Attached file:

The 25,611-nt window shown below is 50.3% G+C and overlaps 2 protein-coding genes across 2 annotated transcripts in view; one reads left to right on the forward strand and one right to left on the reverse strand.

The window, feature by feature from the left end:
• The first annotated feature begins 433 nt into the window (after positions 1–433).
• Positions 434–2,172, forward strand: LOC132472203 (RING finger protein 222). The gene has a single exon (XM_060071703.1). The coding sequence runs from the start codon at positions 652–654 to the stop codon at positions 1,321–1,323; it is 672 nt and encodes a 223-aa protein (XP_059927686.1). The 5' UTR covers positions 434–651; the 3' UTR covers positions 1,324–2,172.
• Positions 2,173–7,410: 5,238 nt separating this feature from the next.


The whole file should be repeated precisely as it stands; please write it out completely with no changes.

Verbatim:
The 25,611-nt window shown below is 50.3% G+C and overlaps 2 protein-coding genes across 2 annotated transcripts in view; one reads left to right on the forward strand and one right to left on the reverse strand.

The window, feature by feature from the left end:
• The first annotated feature begins 433 nt into the window (after positions 1–433).
• Positions 434–2,172, forward strand: LOC132472203 (RING finger protein 222). The gene has a single exon (XM_060071703.1). The coding sequence runs from the start codon at positions 652–654 to the stop codon at positions 1,321–1,323; it is 672 nt and encodes a 223-aa protein (XP_059927686.1). The 5' UTR covers positions 434–651; the 3' UTR covers positions 1,324–2,172.
• Positions 2,173–7,410: 5,238 nt separating this feature from the next.